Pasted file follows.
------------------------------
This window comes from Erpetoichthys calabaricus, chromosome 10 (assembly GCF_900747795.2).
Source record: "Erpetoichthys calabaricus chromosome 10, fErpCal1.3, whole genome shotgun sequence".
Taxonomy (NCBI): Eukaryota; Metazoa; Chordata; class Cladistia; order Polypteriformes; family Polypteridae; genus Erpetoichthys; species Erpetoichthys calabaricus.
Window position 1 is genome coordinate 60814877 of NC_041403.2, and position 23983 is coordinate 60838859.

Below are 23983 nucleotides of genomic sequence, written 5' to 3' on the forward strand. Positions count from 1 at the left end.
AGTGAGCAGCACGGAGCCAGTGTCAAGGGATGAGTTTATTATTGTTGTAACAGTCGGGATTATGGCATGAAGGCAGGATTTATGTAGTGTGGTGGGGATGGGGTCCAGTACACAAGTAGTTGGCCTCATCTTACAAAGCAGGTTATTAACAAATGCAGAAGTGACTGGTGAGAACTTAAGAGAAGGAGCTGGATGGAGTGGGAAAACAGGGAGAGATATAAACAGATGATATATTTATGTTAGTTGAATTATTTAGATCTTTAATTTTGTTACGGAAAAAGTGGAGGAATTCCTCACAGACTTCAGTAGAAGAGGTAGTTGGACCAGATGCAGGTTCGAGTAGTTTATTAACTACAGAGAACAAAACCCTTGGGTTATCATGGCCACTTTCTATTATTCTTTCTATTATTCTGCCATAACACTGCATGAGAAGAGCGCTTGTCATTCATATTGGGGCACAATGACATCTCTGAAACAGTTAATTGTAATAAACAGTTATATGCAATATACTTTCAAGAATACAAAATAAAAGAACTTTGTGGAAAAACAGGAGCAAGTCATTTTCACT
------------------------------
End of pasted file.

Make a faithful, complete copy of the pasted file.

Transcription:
This window comes from Erpetoichthys calabaricus, chromosome 10 (assembly GCF_900747795.2).
Source record: "Erpetoichthys calabaricus chromosome 10, fErpCal1.3, whole genome shotgun sequence".
Taxonomy (NCBI): Eukaryota; Metazoa; Chordata; class Cladistia; order Polypteriformes; family Polypteridae; genus Erpetoichthys; species Erpetoichthys calabaricus.
Window position 1 is genome coordinate 60814877 of NC_041403.2, and position 23983 is coordinate 60838859.

Below are 23983 nucleotides of genomic sequence, written 5' to 3' on the forward strand. Positions count from 1 at the left end.
AGTGAGCAGCACGGAGCCAGTGTCAAGGGATGAGTTTATTATTGTTGTAACAGTCGGGATTATGGCATGAAGGCAGGATTTATGTAGTGTGGTGGGGATGGGGTCCAGTACACAAGTAGTTGGCCTCATCTTACAAAGCAGGTTATTAACAAATGCAGAAGTGACTGGTGAGAACTTAAGAGAAGGAGCTGGATGGAGTGGGAAAACAGGGAGAGATATAAACAGATGATATATTTATGTTAGTTGAATTATTTAGATCTTTAATTTTGTTACGGAAAAAGTGGAGGAATTCCTCACAGACTTCAGTAGAAGAGGTAGTTGGACCAGATGCAGGTTCGAGTAGTTTATTAACTACAGAGAACAAAACCCTTGGGTTATCATGGCCACTTTCTATTATTCTTTCTATTATTCTGCCATAACACTGCATGAGAAGAGCGCTTGTCATTCATATTGGGGCACAATGACATCTCTGAAACAGTTAATTGTAATAAACAGTTATATGCAATATACTTTCAAGAATACAAAATAAAAGAACTTTGTGGAAAAACAGGAGCAAGTCATTTTCACT